Standard payload for most SuperCrew F150’s is 1,800 lbs. A loss of 600 lbs. occurred due to the race biased suspension.
          A Power Wagon is rated for 1,500 lbs once they went to coils. The leaf spring PW was 1,800 lbs. A stock Ram 2500 4×4 is 3,200 lbs (lowest rating). Part of that loss is the weight of the winch and skid plates. Still, it looses close to 1/2 its payload on the altar of suspension compliance.

          • 0 avatar
            RobertRyan

            @Lou_BC
            Yes it is a NA specific vehicle. As I said the only ” Raptor” I could foresee being done by Ford is a more hardcore Off Road Ranger for here and outside NA
            A Landcruiser 70 as a “Ute” has a 2,600lb payload. Anything larger is like a length of string as you have everything up to MDT’s mainly used as extreme Off Road Tankers and fire fighting vehicles

          • 0 avatar
            Big Al from Oz

            Lou,
            As you stated the Raptor is specialised. This is what makes it unattractive. It might be able to jump sand dunes. If I was after a vehicle to race through the desert, I would consider a Raptor, but my expectations are the Raptor would need to fulfill additional roles.

            Load, vehicle size and mpg limitations is its down fall.

            Like all vehicles, once it becomes very specialised the specialisation detracts from the vehicles performance in other areas.

            As I mentioned a 79 Series is a far better off road option. It can go and do whatever a Raptor can. The 79 Series is not the best on road performer around as well.

            I also believe a well designed Wrangler pickup with a diesel will be a better vehicle to own.

            Whenever a Frod product is mentioned your Ford tinted glasses come out.

          • 0 avatar
            Big Al from Oz

            RobertRyan,
            Ford would need it to be priced competitively against after market suppliers.

            Currently in Australia trim level changes are superficial in most instances with pickups. The lowest trim model 4×4 generally has all the traction, stability, trailer sway, locking/limited slip diffs, etc that the highest trim model has. So you don’t need to invest thousands in an off road package to have an off roader 4×4 like the US.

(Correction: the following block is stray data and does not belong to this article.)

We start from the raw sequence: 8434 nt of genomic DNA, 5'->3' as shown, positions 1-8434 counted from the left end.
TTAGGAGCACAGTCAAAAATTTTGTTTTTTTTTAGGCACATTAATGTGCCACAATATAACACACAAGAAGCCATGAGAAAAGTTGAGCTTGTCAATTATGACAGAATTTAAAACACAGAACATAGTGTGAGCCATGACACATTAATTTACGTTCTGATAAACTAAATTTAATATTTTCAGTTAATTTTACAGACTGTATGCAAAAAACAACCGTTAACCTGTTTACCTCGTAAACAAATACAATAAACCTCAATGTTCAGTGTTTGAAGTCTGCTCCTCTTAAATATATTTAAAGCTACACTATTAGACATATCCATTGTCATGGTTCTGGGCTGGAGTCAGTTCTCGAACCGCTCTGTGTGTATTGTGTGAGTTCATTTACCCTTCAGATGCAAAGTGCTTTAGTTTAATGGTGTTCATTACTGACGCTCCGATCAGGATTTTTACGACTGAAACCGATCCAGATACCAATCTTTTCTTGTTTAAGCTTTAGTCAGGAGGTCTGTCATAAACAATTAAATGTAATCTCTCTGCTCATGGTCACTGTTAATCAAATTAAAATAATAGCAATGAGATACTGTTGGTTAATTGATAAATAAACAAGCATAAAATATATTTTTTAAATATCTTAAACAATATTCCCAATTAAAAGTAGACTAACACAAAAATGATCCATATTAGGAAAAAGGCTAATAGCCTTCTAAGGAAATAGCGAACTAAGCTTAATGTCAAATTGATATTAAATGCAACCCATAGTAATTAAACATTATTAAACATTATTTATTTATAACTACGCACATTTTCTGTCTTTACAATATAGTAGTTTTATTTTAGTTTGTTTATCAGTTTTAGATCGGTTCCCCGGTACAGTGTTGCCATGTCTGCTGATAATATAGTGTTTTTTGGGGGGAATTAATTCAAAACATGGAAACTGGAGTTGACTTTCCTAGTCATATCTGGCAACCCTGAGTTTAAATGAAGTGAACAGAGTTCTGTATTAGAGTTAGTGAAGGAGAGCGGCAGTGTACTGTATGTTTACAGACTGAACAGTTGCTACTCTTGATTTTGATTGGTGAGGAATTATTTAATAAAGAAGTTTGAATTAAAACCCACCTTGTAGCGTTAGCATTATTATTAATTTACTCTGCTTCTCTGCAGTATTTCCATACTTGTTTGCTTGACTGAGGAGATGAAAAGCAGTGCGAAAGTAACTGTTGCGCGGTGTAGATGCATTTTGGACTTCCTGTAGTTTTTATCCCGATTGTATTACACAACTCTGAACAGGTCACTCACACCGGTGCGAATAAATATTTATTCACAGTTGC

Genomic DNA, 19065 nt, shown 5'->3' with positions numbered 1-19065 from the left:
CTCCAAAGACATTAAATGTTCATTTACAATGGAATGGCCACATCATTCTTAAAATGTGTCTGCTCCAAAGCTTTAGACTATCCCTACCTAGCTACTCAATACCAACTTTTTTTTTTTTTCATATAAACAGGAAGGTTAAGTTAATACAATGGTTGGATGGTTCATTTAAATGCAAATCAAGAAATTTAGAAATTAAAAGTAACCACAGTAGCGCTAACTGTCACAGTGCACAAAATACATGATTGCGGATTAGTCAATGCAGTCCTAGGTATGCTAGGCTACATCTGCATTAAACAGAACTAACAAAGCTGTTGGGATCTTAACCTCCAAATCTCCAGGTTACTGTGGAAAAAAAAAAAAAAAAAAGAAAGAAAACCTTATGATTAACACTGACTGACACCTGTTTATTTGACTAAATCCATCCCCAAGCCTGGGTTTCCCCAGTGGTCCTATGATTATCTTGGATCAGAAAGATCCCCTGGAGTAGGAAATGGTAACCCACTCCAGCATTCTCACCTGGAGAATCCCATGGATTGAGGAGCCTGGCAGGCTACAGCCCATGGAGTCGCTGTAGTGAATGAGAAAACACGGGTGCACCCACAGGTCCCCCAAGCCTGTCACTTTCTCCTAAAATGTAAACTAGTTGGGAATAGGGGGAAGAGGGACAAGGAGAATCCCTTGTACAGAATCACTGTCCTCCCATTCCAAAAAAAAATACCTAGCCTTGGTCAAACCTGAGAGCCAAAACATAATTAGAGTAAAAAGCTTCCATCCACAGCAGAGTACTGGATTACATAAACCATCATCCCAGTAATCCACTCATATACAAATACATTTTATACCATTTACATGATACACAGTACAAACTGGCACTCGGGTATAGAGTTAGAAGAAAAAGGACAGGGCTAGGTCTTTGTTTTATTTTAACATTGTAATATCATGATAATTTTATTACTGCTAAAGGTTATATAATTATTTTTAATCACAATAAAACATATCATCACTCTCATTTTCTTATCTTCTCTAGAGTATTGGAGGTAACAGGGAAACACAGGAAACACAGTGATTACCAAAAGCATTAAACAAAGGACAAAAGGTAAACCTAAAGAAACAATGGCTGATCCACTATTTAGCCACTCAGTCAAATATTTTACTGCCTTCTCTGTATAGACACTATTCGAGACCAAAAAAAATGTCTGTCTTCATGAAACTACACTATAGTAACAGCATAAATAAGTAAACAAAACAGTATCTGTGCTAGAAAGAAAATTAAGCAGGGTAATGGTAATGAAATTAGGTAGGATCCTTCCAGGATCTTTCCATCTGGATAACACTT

This leaves suspension mods as the biggest alteration required to boost off road performance. This is relatively cheap. Change tyres and for a few grand you can turn a 4×4 pickup into a very capable off roader, with factory reliability.

            TRD failed in Australia due to the cost of performance improvements off road could not match cheaper and better aftermarket systems.

            This would be a challenge for Ford. But I think a 2.7 EcoThirst could help.

            With MB coming out with 260hp and 440ftlb 4x4s, Ford, Toyota, Nissan and VW need to address the new Aussie ute market. We need fast utes to replace the Falcon and Commodore utes.

            If you have noticed I left out Izuzu Dmax, Colorado, BT50, Triton. These are not good enough to challenge the better performers.

          • 0 avatar
            DenverMike

            “It can go and do whatever a Raptor can”

            Sure thing there BAFO. The Raptor and a 1983 designed station-wagon (big Land Cruiser) turned into a regular-cab pickup (79 series). Same thing!!!

          • 0 avatar
            Lou_BC

            “A Landcruiser 70 as a “Ute” has a 2,600lb payload.”

            “You make springs stiff enough to be able to carry a load and you loose ability to quickly compress. That also increases rebound forces after the spring has compressed.”

            What part of this you or Big Al can’t comprehend?

            The Raptor is designed to travel rough terrain at a higher rate of speed than other 4×4’s.

            That means the suspension has to be able to “travel” through its range of motion rather quickly but in a controlled fashion.

            Stiff load bearing springs does NOT allow that to happen.